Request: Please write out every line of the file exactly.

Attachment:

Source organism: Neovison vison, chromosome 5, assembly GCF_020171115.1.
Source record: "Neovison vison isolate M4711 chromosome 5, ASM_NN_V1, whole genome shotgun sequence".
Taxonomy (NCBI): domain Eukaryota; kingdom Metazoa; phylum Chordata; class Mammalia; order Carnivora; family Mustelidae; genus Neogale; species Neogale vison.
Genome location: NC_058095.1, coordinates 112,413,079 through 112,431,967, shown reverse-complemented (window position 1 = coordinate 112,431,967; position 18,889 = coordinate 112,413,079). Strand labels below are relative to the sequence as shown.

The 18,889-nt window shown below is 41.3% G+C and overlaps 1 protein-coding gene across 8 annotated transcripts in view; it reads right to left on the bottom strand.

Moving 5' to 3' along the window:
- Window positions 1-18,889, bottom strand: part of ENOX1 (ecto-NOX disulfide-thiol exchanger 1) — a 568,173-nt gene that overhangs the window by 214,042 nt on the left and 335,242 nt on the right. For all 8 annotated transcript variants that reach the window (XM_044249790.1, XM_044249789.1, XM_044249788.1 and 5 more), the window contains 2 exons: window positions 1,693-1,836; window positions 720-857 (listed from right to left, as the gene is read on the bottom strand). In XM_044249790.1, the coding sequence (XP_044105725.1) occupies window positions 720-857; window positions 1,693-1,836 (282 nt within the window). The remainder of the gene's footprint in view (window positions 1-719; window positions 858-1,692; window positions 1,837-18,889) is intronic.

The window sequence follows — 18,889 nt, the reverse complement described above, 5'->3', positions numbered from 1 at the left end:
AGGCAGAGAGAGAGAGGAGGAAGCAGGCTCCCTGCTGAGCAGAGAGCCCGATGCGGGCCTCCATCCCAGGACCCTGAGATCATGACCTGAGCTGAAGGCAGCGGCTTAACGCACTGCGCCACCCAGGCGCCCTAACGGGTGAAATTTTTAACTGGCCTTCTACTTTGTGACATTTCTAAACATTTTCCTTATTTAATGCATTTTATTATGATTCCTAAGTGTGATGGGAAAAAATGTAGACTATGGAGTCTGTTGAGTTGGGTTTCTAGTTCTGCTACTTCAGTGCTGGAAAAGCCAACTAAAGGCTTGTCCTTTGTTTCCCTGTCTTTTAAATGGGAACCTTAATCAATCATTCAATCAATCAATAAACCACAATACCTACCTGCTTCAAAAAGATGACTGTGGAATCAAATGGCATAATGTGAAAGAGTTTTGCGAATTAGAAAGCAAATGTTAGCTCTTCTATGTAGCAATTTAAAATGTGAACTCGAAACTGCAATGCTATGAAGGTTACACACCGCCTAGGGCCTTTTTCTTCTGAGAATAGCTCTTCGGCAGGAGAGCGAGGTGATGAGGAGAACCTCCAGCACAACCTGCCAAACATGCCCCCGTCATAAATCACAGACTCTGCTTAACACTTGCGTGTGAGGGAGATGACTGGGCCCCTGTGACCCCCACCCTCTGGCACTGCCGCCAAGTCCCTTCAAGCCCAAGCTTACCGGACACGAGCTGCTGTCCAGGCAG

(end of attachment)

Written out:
Source organism: Neovison vison, chromosome 5, assembly GCF_020171115.1.
Source record: "Neovison vison isolate M4711 chromosome 5, ASM_NN_V1, whole genome shotgun sequence".
Taxonomy (NCBI): domain Eukaryota; kingdom Metazoa; phylum Chordata; class Mammalia; order Carnivora; family Mustelidae; genus Neogale; species Neogale vison.
Genome location: NC_058095.1, coordinates 112,413,079 through 112,431,967, shown reverse-complemented (window position 1 = coordinate 112,431,967; position 18,889 = coordinate 112,413,079). Strand labels below are relative to the sequence as shown.

The 18,889-nt window shown below is 41.3% G+C and overlaps 1 protein-coding gene across 8 annotated transcripts in view; it reads right to left on the bottom strand.

Moving 5' to 3' along the window:
- Window positions 1-18,889, bottom strand: part of ENOX1 (ecto-NOX disulfide-thiol exchanger 1) — a 568,173-nt gene that overhangs the window by 214,042 nt on the left and 335,242 nt on the right. For all 8 annotated transcript variants that reach the window (XM_044249790.1, XM_044249789.1, XM_044249788.1 and 5 more), the window contains 2 exons: window positions 1,693-1,836; window positions 720-857 (listed from right to left, as the gene is read on the bottom strand). In XM_044249790.1, the coding sequence (XP_044105725.1) occupies window positions 720-857; window positions 1,693-1,836 (282 nt within the window). The remainder of the gene's footprint in view (window positions 1-719; window positions 858-1,692; window positions 1,837-18,889) is intronic.

The window sequence follows — 18,889 nt, the reverse complement described above, 5'->3', positions numbered from 1 at the left end:
AGGCAGAGAGAGAGAGGAGGAAGCAGGCTCCCTGCTGAGCAGAGAGCCCGATGCGGGCCTCCATCCCAGGACCCTGAGATCATGACCTGAGCTGAAGGCAGCGGCTTAACGCACTGCGCCACCCAGGCGCCCTAACGGGTGAAATTTTTAACTGGCCTTCTACTTTGTGACATTTCTAAACATTTTCCTTATTTAATGCATTTTATTATGATTCCTAAGTGTGATGGGAAAAAATGTAGACTATGGAGTCTGTTGAGTTGGGTTTCTAGTTCTGCTACTTCAGTGCTGGAAAAGCCAACTAAAGGCTTGTCCTTTGTTTCCCTGTCTTTTAAATGGGAACCTTAATCAATCATTCAATCAATCAATAAACCACAATACCTACCTGCTTCAAAAAGATGACTGTGGAATCAAATGGCATAATGTGAAAGAGTTTTGCGAATTAGAAAGCAAATGTTAGCTCTTCTATGTAGCAATTTAAAATGTGAACTCGAAACTGCAATGCTATGAAGGTTACACACCGCCTAGGGCCTTTTTCTTCTGAGAATAGCTCTTCGGCAGGAGAGCGAGGTGATGAGGAGAACCTCCAGCACAACCTGCCAAACATGCCCCCGTCATAAATCACAGACTCTGCTTAACACTTGCGTGTGAGGGAGATGACTGGGCCCCTGTGACCCCCACCCTCTGGCACTGCCGCCAAGTCCCTTCAAGCCCAAGCTTACCGGACACGAGCTGCTGTCCAGGCAG